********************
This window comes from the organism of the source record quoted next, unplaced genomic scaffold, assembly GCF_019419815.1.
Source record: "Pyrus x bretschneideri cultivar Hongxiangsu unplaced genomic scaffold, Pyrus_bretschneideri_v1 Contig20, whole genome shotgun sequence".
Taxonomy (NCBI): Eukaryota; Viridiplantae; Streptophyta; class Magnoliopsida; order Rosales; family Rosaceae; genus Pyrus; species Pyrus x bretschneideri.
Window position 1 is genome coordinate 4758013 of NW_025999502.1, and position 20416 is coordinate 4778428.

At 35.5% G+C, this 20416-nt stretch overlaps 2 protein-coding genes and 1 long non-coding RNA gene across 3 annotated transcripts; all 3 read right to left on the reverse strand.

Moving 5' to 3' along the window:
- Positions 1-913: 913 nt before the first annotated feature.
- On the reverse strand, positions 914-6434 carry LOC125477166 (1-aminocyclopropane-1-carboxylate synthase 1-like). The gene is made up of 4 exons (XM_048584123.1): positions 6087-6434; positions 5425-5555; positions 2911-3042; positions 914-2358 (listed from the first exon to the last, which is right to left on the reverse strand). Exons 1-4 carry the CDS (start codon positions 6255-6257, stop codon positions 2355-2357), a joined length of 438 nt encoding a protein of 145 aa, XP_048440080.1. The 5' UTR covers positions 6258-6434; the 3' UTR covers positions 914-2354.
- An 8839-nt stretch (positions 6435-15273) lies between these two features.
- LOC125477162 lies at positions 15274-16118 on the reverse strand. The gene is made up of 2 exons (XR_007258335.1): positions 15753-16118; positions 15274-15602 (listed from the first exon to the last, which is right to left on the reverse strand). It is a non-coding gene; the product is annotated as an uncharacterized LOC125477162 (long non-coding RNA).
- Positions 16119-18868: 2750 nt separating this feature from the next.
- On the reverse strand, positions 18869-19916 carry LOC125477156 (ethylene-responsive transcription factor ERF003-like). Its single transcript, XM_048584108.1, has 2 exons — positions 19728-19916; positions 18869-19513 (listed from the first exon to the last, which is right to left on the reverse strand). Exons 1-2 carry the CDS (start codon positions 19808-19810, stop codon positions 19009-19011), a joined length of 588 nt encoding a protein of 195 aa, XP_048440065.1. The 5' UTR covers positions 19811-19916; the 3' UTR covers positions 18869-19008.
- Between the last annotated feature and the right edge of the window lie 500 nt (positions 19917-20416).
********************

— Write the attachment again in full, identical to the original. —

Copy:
This window comes from the organism of the source record quoted next, unplaced genomic scaffold, assembly GCF_019419815.1.
Source record: "Pyrus x bretschneideri cultivar Hongxiangsu unplaced genomic scaffold, Pyrus_bretschneideri_v1 Contig20, whole genome shotgun sequence".
Taxonomy (NCBI): Eukaryota; Viridiplantae; Streptophyta; class Magnoliopsida; order Rosales; family Rosaceae; genus Pyrus; species Pyrus x bretschneideri.
Window position 1 is genome coordinate 4758013 of NW_025999502.1, and position 20416 is coordinate 4778428.

At 35.5% G+C, this 20416-nt stretch overlaps 2 protein-coding genes and 1 long non-coding RNA gene across 3 annotated transcripts; all 3 read right to left on the reverse strand.

Moving 5' to 3' along the window:
- Positions 1-913: 913 nt before the first annotated feature.
- On the reverse strand, positions 914-6434 carry LOC125477166 (1-aminocyclopropane-1-carboxylate synthase 1-like). The gene is made up of 4 exons (XM_048584123.1): positions 6087-6434; positions 5425-5555; positions 2911-3042; positions 914-2358 (listed from the first exon to the last, which is right to left on the reverse strand). Exons 1-4 carry the CDS (start codon positions 6255-6257, stop codon positions 2355-2357), a joined length of 438 nt encoding a protein of 145 aa, XP_048440080.1. The 5' UTR covers positions 6258-6434; the 3' UTR covers positions 914-2354.
- An 8839-nt stretch (positions 6435-15273) lies between these two features.
- LOC125477162 lies at positions 15274-16118 on the reverse strand. The gene is made up of 2 exons (XR_007258335.1): positions 15753-16118; positions 15274-15602 (listed from the first exon to the last, which is right to left on the reverse strand). It is a non-coding gene; the product is annotated as an uncharacterized LOC125477162 (long non-coding RNA).
- Positions 16119-18868: 2750 nt separating this feature from the next.
- On the reverse strand, positions 18869-19916 carry LOC125477156 (ethylene-responsive transcription factor ERF003-like). Its single transcript, XM_048584108.1, has 2 exons — positions 19728-19916; positions 18869-19513 (listed from the first exon to the last, which is right to left on the reverse strand). Exons 1-2 carry the CDS (start codon positions 19808-19810, stop codon positions 19009-19011), a joined length of 588 nt encoding a protein of 195 aa, XP_048440065.1. The 5' UTR covers positions 19811-19916; the 3' UTR covers positions 18869-19008.
- Between the last annotated feature and the right edge of the window lie 500 nt (positions 19917-20416).